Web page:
Alexeieff : Itinéraire d’un maître – itinerary of a master
edited by Giannalberto Bendazzi, anthology of articles on Alexandre Alexeieff by various international authors, published by Dreamland in conjunction with the Annecy Festival, 318 pages, bilingual in French and English, softcover, b&w illustrations with 16 color pages.
Anthologies often don’t offer the best insights into a subject. The various authors’ viewpoints can give disjointed perspectives that don’t work toward a presentation greater than its parts.
As well, gaps are usually present in the collective material that don’t get addressed. For these reasons, I was not entirely optimistic that the anthologized biography of Alexandre Alexeieff would be anything more than the usual array of good and bad essays.
Fortunately, ALEXEIEFF: ITINÉRAIRE D’UN MAÎTRE is a very thorough treatment by very appropriate writers.
Renowned animation historian Giannalberto Bendazzi is the editor of this collection, and he has done an outstanding job coordinating these authors in a massive bi-lingual effort to create a comprehensive book on Alexeieff.
It contains both personal accounts, historical accounts, and critical analyses of his filmwork. Alexeieff was a visual stylist who, along with his wife and creative partner, Claire Parker, brought his artistry as an engraver to film with the invention of the pinscreen. Later on, he also developed a system of staggered camera exposures which he called stroboscopic totalisations.
Using these techniques, he remained active for several decades as an experimental animator.Admittedly, I’m not a huge fan of Alexeieff’s films. I’ve always preferred films by such peers of his as Fischinger and McLaren, but I recognize the achievement that the pinscreen was in its time, and I greatly admire his compositions. The pinscreen simply is a difficult medium for animation.
As one writer, Nikolai Izvolov of the Moscow Film Research Institute, points out in one essay, his techniques are now likened to the digital process of morphing, and offers that “we can consider Alexeieff as the precursor of the current animated techniques using software.”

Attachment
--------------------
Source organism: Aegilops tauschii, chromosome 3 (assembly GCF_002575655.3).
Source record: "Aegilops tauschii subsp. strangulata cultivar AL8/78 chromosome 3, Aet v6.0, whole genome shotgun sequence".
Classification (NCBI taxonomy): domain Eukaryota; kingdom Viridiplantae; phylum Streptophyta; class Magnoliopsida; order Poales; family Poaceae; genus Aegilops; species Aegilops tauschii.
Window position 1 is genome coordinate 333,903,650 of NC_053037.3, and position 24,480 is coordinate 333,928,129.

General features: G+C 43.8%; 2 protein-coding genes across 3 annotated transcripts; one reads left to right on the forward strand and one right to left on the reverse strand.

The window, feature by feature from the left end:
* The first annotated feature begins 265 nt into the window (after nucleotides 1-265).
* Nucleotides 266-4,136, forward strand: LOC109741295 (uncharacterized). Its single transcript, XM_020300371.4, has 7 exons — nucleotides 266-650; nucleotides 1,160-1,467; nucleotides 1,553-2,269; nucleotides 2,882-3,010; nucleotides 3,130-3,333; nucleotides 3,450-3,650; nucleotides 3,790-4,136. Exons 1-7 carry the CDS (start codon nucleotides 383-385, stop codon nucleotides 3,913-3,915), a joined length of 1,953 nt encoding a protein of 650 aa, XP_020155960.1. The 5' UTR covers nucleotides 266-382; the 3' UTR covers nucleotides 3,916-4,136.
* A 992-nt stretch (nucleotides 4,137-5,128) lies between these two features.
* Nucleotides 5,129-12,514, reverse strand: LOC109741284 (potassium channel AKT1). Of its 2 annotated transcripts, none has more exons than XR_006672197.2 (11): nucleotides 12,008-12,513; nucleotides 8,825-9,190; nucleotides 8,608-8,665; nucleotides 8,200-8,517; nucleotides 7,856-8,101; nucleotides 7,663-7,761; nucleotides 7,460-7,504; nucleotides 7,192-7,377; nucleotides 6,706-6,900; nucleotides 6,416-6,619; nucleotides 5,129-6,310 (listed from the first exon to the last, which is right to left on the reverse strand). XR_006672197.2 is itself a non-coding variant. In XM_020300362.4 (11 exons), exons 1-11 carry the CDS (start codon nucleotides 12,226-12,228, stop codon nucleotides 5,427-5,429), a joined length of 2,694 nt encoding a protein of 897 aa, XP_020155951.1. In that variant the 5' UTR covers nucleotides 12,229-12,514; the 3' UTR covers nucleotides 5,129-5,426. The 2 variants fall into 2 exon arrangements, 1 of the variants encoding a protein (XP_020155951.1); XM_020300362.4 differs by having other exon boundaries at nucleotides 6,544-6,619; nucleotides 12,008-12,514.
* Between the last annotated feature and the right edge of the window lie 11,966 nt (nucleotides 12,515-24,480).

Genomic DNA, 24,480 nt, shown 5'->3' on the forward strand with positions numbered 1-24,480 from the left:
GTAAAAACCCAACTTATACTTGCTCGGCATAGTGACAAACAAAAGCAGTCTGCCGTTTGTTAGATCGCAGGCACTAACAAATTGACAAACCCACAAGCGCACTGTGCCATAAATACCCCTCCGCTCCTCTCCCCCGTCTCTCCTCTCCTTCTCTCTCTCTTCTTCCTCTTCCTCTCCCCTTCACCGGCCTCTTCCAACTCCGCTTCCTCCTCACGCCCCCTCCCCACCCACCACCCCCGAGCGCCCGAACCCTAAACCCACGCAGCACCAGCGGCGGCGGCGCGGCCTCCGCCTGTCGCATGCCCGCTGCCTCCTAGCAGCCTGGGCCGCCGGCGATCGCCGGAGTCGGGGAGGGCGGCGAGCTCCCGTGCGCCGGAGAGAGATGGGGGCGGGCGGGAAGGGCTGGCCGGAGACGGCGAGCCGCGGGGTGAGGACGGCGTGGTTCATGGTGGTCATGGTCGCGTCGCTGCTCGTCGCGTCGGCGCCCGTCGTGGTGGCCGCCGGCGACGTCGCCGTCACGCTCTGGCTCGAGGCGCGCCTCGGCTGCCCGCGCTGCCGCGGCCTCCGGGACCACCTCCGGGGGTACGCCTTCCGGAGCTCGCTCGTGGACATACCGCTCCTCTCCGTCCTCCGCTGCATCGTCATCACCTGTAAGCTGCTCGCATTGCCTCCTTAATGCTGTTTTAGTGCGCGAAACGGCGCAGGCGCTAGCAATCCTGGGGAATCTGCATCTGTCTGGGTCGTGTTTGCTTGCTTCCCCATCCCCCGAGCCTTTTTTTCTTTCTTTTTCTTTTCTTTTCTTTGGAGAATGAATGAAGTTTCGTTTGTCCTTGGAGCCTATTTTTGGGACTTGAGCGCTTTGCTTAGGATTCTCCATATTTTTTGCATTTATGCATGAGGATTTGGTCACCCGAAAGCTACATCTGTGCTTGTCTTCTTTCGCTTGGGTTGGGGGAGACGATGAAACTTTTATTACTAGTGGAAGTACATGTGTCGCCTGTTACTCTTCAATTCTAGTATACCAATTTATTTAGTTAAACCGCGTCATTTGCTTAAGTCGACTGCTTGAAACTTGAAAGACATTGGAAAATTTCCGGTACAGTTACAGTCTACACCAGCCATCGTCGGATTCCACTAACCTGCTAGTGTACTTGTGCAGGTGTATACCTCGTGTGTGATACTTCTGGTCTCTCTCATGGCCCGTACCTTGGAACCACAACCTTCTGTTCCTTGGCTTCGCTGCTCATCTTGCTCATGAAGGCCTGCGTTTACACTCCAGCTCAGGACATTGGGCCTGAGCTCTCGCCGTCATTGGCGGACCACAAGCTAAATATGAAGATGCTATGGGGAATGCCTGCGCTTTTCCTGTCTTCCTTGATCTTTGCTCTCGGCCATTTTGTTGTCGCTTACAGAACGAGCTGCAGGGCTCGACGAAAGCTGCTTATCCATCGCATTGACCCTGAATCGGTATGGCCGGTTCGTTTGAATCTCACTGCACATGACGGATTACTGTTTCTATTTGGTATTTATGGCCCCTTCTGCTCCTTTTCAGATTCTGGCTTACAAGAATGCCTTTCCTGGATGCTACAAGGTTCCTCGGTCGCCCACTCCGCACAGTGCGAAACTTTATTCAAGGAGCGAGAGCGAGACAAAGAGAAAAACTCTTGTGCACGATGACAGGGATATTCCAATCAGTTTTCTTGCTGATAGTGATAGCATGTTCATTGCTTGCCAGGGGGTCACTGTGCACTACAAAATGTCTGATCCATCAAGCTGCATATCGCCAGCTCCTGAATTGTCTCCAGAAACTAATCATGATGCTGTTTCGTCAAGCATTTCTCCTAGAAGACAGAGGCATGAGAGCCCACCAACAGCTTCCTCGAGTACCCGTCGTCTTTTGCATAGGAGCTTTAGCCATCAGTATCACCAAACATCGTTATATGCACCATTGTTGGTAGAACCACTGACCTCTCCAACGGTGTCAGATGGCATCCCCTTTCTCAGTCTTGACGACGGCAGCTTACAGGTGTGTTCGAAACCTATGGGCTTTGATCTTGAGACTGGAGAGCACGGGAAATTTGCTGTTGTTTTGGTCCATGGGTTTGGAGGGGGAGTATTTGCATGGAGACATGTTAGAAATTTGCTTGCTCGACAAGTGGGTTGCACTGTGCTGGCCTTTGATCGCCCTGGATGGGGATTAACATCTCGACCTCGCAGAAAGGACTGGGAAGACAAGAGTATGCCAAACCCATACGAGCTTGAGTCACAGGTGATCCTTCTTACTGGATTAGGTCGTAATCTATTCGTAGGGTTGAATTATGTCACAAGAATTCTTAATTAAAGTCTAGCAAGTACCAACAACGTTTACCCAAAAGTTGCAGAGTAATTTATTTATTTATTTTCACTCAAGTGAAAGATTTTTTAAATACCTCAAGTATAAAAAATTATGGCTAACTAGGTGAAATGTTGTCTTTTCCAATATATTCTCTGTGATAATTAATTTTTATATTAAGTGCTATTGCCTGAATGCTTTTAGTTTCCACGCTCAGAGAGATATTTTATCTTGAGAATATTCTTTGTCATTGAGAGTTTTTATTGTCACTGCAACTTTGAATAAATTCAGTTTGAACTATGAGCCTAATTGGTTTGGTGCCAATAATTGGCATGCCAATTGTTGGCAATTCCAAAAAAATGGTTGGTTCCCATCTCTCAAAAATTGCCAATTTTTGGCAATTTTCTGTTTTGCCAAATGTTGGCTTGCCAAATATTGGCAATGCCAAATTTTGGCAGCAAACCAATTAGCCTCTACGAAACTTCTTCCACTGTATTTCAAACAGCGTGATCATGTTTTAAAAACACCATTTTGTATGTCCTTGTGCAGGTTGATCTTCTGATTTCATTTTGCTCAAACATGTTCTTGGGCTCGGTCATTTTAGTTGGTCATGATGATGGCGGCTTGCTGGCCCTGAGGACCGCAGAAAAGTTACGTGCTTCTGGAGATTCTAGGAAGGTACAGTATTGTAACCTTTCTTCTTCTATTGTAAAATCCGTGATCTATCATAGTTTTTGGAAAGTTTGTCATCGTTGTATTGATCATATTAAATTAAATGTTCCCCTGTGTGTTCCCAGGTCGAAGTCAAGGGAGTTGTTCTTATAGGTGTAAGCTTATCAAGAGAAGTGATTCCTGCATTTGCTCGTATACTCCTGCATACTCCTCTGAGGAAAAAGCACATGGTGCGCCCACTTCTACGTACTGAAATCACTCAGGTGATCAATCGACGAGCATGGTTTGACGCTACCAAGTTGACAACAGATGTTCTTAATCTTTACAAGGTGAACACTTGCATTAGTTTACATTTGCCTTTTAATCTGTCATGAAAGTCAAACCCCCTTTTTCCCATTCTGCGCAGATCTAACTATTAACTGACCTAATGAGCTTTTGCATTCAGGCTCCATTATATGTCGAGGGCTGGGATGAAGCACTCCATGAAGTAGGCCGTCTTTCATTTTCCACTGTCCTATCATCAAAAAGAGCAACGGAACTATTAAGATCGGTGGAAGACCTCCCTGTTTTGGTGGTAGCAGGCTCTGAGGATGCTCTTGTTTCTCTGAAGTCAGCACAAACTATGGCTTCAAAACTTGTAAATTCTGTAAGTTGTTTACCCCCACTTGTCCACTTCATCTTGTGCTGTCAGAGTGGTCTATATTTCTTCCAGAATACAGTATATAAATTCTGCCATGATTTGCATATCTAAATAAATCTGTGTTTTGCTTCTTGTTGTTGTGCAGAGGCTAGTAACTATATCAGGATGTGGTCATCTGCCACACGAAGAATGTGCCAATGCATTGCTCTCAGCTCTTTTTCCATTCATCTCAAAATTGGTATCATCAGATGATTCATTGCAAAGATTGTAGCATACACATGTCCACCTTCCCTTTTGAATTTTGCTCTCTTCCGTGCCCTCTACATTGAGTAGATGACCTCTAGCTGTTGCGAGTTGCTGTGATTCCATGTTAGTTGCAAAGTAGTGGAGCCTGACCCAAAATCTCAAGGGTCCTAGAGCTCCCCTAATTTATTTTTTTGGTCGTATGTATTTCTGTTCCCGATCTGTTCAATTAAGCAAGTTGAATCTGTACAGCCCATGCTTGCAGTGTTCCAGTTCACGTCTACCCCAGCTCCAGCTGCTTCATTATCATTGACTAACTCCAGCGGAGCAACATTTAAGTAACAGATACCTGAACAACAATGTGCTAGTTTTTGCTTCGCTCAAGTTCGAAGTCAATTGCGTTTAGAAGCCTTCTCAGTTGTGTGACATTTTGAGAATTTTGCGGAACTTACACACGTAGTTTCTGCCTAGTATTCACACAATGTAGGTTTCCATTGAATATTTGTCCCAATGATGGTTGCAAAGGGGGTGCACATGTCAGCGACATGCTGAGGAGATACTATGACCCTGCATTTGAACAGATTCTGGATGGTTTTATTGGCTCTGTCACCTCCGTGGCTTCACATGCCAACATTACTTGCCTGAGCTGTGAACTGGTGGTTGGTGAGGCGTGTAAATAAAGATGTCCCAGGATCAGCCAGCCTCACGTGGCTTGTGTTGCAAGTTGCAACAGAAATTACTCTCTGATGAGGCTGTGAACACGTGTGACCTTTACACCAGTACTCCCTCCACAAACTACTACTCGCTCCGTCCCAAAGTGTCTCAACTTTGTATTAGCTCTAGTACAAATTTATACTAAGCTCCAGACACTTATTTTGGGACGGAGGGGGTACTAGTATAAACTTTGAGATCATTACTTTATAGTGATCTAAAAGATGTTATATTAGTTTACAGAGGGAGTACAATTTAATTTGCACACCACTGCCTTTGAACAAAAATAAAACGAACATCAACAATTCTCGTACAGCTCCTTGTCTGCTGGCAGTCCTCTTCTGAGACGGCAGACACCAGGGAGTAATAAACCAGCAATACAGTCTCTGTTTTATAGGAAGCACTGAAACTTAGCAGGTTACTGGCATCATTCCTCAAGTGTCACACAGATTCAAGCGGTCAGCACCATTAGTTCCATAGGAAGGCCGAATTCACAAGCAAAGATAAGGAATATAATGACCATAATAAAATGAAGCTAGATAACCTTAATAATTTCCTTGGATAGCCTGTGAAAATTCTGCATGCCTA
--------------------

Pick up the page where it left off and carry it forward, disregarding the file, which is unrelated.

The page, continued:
One interesting notion is that Alexeieff worked within units of screen pixels, a familiar constraint to any digital artist, thereby making a case that he was in fact the first digital animator. Alexeieff did not create a huge body of work as measured in footage, but his work was influential.
He maintained a career doing commercial work, such as advertisement films for corporate clients and even the prologue and epilogue to Orson Welles’ The Trial. In one of the more remarkable essays in the book, Dominique Willoughby places him within the “cinematic avant-garde” movement that took shape in the 1920’s, the first time that cinema arts were influencing other media and book reviews.
At this earliest point in his career, Alexeieff was a Russian emigre living in Paris. Through the patronage of an affluent young American, Claire Parker, he was able overcome recent setbacks and boldly embark on the creation of the first pinscreen film, “Night On Bald Mountain.”
It was well received, and the affair between the married mentor and his younger patron/student became a lifelong companionship. She eventually became his second wife.
The story of Alexeieff is fascinating. He was in many ways a grim and uncompromising man who can either be detested or admired. He was a talented and visionary artist who remained inspired by the Russia of his childhood, yet he never returned to visit.
He had the mechanical ingenuity to invent the pinscreen, yet few would willingly choose it as a medium in which to animate. And it seems certain that without the collaboration of Claire Parker, none of his innovations in film would have taken shape, yet she bears little “official” credit.
These collected essays are quite compelling in the manner in which they slowly reveal the life and work of Alexeieff. After analyses of his films by writers such as Youri Norstein, Michéle Reverdy and Robin Allan begin to spark questions about who exactly this man was, the book unearths more and more personal information until a full picture comes into view.
The presentation is not so much chronological as it is by distance from the source — first his art, which he created for any to see, and then his career, and then revealing the individual and those nearest to him, and then his secrets.Bendazzi writes the introduction to this book, and then presents the work of fourteen other writers.
Cecile Starr contributes an important section on Parker herself. As well, Alexeieff’s daughter and grandson provide their recollections, and an appendix contains copies of significant correspondence, a catalogue of his engravings, a filmography, and an account of all the pinscreens that he had ever constructed.
This anthology is handsomely illustrated with lots of photographs and production stills. Unless there’s a thoroughly researched biography by a single author somewhere on the horizon, this anthology will deservingly stand as a fitting and definitive tribute to Alexandre Alexeieff.